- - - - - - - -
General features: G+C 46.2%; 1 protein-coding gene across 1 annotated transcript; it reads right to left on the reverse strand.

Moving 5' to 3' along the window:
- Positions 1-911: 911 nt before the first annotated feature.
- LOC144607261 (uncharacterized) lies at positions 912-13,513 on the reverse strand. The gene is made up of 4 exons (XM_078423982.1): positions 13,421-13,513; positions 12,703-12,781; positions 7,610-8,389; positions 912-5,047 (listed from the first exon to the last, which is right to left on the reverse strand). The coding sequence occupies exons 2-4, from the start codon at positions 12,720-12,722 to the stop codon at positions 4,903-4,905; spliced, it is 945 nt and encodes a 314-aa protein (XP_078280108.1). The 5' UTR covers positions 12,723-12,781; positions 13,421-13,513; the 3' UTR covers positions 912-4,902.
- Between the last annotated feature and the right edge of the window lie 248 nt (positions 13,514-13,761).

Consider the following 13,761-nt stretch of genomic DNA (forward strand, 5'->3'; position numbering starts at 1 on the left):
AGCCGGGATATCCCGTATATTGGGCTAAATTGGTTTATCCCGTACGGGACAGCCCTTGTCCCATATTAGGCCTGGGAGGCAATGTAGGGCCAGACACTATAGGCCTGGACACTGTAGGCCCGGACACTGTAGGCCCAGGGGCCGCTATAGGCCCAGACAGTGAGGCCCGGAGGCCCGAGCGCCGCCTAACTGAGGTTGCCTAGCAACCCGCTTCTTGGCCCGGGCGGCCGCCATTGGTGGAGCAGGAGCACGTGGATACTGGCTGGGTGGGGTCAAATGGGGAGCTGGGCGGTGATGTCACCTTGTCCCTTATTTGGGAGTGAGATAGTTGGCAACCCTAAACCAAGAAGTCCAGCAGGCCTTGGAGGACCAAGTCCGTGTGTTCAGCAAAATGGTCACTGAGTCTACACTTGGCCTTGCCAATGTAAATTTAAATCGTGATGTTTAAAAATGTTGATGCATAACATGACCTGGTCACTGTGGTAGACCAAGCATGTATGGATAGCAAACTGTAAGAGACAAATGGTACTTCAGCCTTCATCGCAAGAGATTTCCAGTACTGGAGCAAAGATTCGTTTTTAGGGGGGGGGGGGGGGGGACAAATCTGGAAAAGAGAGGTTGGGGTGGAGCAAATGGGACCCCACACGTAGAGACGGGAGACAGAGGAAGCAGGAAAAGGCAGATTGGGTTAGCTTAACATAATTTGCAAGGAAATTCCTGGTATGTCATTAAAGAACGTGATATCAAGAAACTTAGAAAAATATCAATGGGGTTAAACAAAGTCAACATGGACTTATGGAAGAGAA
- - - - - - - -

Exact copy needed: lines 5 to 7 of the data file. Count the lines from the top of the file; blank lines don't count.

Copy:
- Between the last annotated feature and the right edge of the window lie 248 nt (positions 13,514-13,761).

Consider the following 13,761-nt stretch of genomic DNA (forward strand, 5'->3'; position numbering starts at 1 on the left):
AGCCGGGATATCCCGTATATTGGGCTAAATTGGTTTATCCCGTACGGGACAGCCCTTGTCCCATATTAGGCCTGGGAGGCAATGTAGGGCCAGACACTATAGGCCTGGACACTGTAGGCCCGGACACTGTAGGCCCAGGGGCCGCTATAGGCCCAGACAGTGAGGCCCGGAGGCCCGAGCGCCGCCTAACTGAGGTTGCCTAGCAACCCGCTTCTTGGCCCGGGCGGCCGCCATTGGTGGAGCAGGAGCACGTGGATACTGGCTGGGTGGGGTCAAATGGGGAGCTGGGCGGTGATGTCACCTTGTCCCTTATTTGGGAGTGAGATAGTTGGCAACCCTAAACCAAGAAGTCCAGCAGGCCTTGGAGGACCAAGTCCGTGTGTTCAGCAAAATGGTCACTGAGTCTACACTTGGCCTTGCCAATGTAAATTTAAATCGTGATGTTTAAAAATGTTGATGCATAACATGACCTGGTCACTGTGGTAGACCAAGCATGTATGGATAGCAAACTGTAAGAGACAAATGGTACTTCAGCCTTCATCGCAAGAGATTTCCAGTACTGGAGCAAAGATTCGTTTTTAGGGGGGGGGGGGGGGGGACAAATCTGGAAAAGAGAGGTTGGGGTGGAGCAAATGGGACCCCACACGTAGAGACGGGAGACAGAGGAAGCAGGAAAAGGCAGATTGGGTTAGCTTAACATAATTTGCAAGGAAATTCCTGGTATGTCATTAAAGAACGTGATATCAAGAAACTTAGAAAAATATCAATGGGGTTAAACAAAGTCAACATGGACTTATGGAAGAGAA